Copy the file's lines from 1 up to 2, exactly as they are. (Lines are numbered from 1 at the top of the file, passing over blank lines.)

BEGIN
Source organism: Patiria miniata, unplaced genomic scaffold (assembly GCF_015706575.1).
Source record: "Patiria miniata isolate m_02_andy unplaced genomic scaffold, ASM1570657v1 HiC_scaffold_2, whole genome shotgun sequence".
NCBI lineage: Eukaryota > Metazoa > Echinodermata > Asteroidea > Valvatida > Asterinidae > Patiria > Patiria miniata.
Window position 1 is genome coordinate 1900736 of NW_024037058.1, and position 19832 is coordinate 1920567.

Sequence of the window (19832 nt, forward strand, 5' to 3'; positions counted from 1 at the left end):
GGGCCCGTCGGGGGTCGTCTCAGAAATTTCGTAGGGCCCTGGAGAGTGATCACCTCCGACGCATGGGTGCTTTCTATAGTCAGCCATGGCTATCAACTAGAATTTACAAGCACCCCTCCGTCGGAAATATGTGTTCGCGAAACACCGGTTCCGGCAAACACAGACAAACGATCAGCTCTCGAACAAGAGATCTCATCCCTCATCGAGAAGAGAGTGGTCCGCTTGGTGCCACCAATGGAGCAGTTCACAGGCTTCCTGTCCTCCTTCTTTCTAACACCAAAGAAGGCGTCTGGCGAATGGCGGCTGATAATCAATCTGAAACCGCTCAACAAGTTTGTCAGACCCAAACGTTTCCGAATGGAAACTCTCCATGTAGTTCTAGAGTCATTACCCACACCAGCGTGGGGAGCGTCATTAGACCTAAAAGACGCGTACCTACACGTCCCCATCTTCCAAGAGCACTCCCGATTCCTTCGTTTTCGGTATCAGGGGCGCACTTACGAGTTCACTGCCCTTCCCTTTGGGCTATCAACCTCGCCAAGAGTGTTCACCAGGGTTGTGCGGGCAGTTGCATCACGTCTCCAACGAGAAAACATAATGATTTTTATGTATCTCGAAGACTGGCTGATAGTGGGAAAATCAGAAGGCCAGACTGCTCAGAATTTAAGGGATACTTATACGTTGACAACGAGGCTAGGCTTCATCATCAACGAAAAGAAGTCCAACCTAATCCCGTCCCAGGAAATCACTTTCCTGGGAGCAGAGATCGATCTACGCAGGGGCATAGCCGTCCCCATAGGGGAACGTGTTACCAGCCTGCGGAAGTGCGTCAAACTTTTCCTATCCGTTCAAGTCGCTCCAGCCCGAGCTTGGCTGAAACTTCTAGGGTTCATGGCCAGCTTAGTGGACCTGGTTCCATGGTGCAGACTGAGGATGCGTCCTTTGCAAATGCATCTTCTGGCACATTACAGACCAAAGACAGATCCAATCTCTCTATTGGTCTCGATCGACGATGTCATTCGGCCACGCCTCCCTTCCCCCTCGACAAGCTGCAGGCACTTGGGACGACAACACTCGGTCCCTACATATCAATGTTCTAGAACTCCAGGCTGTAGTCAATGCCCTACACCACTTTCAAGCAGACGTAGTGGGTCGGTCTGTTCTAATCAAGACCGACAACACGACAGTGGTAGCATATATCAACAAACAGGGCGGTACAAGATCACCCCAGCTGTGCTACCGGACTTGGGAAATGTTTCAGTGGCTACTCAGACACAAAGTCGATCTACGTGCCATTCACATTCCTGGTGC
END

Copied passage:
Source organism: Patiria miniata, unplaced genomic scaffold (assembly GCF_015706575.1).
Source record: "Patiria miniata isolate m_02_andy unplaced genomic scaffold, ASM1570657v1 HiC_scaffold_2, whole genome shotgun sequence".